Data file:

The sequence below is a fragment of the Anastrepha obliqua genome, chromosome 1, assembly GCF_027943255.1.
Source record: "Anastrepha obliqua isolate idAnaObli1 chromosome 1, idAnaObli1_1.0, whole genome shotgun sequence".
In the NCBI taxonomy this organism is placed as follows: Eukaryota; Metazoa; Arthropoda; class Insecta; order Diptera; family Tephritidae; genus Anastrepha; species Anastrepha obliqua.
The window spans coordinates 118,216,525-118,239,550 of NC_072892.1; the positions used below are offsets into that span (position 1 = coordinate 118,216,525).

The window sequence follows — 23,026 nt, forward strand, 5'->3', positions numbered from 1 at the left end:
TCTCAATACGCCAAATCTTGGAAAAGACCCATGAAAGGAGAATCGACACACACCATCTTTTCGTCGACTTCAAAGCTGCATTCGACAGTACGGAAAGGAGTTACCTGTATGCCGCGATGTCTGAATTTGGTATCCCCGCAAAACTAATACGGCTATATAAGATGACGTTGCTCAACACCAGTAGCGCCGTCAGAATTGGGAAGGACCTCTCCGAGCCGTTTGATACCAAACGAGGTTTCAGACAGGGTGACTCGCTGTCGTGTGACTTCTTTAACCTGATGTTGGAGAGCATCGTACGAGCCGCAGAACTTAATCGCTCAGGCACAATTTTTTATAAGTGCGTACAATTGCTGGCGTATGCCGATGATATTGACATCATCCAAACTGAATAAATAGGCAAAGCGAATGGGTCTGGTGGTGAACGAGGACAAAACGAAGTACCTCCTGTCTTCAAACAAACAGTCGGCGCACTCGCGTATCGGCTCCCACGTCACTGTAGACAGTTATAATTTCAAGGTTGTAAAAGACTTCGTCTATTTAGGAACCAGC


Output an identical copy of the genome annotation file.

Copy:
The sequence below is a fragment of the Anastrepha obliqua genome, chromosome 1, assembly GCF_027943255.1.
Source record: "Anastrepha obliqua isolate idAnaObli1 chromosome 1, idAnaObli1_1.0, whole genome shotgun sequence".
In the NCBI taxonomy this organism is placed as follows: Eukaryota; Metazoa; Arthropoda; class Insecta; order Diptera; family Tephritidae; genus Anastrepha; species Anastrepha obliqua.
The window spans coordinates 118,216,525-118,239,550 of NC_072892.1; the positions used below are offsets into that span (position 1 = coordinate 118,216,525).

The window sequence follows — 23,026 nt, forward strand, 5'->3', positions numbered from 1 at the left end:
TCTCAATACGCCAAATCTTGGAAAAGACCCATGAAAGGAGAATCGACACACACCATCTTTTCGTCGACTTCAAAGCTGCATTCGACAGTACGGAAAGGAGTTACCTGTATGCCGCGATGTCTGAATTTGGTATCCCCGCAAAACTAATACGGCTATATAAGATGACGTTGCTCAACACCAGTAGCGCCGTCAGAATTGGGAAGGACCTCTCCGAGCCGTTTGATACCAAACGAGGTTTCAGACAGGGTGACTCGCTGTCGTGTGACTTCTTTAACCTGATGTTGGAGAGCATCGTACGAGCCGCAGAACTTAATCGCTCAGGCACAATTTTTTATAAGTGCGTACAATTGCTGGCGTATGCCGATGATATTGACATCATCCAAACTGAATAAATAGGCAAAGCGAATGGGTCTGGTGGTGAACGAGGACAAAACGAAGTACCTCCTGTCTTCAAACAAACAGTCGGCGCACTCGCGTATCGGCTCCCACGTCACTGTAGACAGTTATAATTTCAAGGTTGTAAAAGACTTCGTCTATTTAGGAACCAGC